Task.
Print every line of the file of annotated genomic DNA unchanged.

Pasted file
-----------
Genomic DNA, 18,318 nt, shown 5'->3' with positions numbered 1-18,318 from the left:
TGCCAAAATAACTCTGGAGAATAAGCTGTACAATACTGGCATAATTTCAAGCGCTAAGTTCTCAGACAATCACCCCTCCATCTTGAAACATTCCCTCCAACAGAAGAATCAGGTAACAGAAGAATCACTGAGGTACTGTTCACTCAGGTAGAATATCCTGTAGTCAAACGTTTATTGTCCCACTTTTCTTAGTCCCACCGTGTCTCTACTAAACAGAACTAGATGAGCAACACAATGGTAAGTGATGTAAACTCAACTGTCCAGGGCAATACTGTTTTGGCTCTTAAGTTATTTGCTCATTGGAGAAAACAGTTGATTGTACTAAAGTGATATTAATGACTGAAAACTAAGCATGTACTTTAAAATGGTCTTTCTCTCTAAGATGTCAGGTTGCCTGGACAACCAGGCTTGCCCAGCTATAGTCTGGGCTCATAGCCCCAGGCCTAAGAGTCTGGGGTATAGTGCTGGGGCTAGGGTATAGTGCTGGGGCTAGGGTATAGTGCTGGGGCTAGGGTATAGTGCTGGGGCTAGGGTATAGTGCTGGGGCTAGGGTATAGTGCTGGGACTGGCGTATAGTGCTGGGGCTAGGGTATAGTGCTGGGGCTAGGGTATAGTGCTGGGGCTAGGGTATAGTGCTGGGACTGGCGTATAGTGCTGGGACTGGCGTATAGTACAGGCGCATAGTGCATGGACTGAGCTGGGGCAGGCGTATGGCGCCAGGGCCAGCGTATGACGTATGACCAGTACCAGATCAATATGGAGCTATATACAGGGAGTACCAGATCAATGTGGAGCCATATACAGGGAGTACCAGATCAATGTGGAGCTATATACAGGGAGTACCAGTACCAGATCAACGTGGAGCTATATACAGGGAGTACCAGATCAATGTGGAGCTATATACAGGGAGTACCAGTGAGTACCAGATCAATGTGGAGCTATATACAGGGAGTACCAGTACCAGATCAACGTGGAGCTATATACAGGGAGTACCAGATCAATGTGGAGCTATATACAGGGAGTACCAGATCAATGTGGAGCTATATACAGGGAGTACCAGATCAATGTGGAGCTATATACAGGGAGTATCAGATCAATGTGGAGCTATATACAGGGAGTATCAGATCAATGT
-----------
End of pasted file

Genomic DNA, 18,318 nt, shown 5'->3' with positions numbered 1-18,318 from the left:
TGCCAAAATAACTCTGGAGAATAAGCTGTACAATACTGGCATAATTTCAAGCGCTAAGTTCTCAGACAATCACCCCTCCATCTTGAAACATTCCCTCCAACAGAAGAATCAGGTAACAGAAGAATCACTGAGGTACTGTTCACTCAGGTAGAATATCCTGTAGTCAAACGTTTATTGTCCCACTTTTCTTAGTCCCACCGTGTCTCTACTAAACAGAACTAGATGAGCAACACAATGGTAAGTGATGTAAACTCAACTGTCCAGGGCAATACTGTTTTGGCTCTTAAGTTATTTGCTCATTGGAGAAAACAGTTGATTGTACTAAAGTGATATTAATGACTGAAAACTAAGCATGTACTTTAAAATGGTCTTTCTCTCTAAGATGTCAGGTTGCCTGGACAACCAGGCTTGCCCAGCTATAGTCTGGGCTCATAGCCCCAGGCCTAAGAGTCTGGGGTATAGTGCTGGGGCTAGGGTATAGTGCTGGGGCTAGGGTATAGTGCTGGGGCTAGGGTATAGTGCTGGGGCTAGGGTATAGTGCTGGGGCTAGGGTATAGTGCTGGGACTGGCGTATAGTGCTGGGGCTAGGGTATAGTGCTGGGGCTAGGGTATAGTGCTGGGGCTAGGGTATAGTGCTGGGACTGGCGTATAGTGCTGGGACTGGCGTATAGTACAGGCGCATAGTGCATGGACTGAGCTGGGGCAGGCGTATGGCGCCAGGGCCAGCGTATGACGTATGACCAGTACCAGATCAATATGGAGCTATATACAGGGAGTACCAGATCAATGTGGAGCCATATACAGGGAGTACCAGATCAATGTGGAGCTATATACAGGGAGTACCAGTACCAGATCAACGTGGAGCTATATACAGGGAGTACCAGATCAATGTGGAGCTATATACAGGGAGTACCAGTGAGTACCAGATCAATGTGGAGCTATATACAGGGAGTACCAGTACCAGATCAACGTGGAGCTATATACAGGGAGTACCAGATCAATGTGGAGCTATATACAGGGAGTACCAGATCAATGTGGAGCTATATACAGGGAGTACCAGATCAATGTGGAGCTATATACAGGGAGTATCAGATCAATGTGGAGCTATATACAGGGAGTATCAGATCAATGT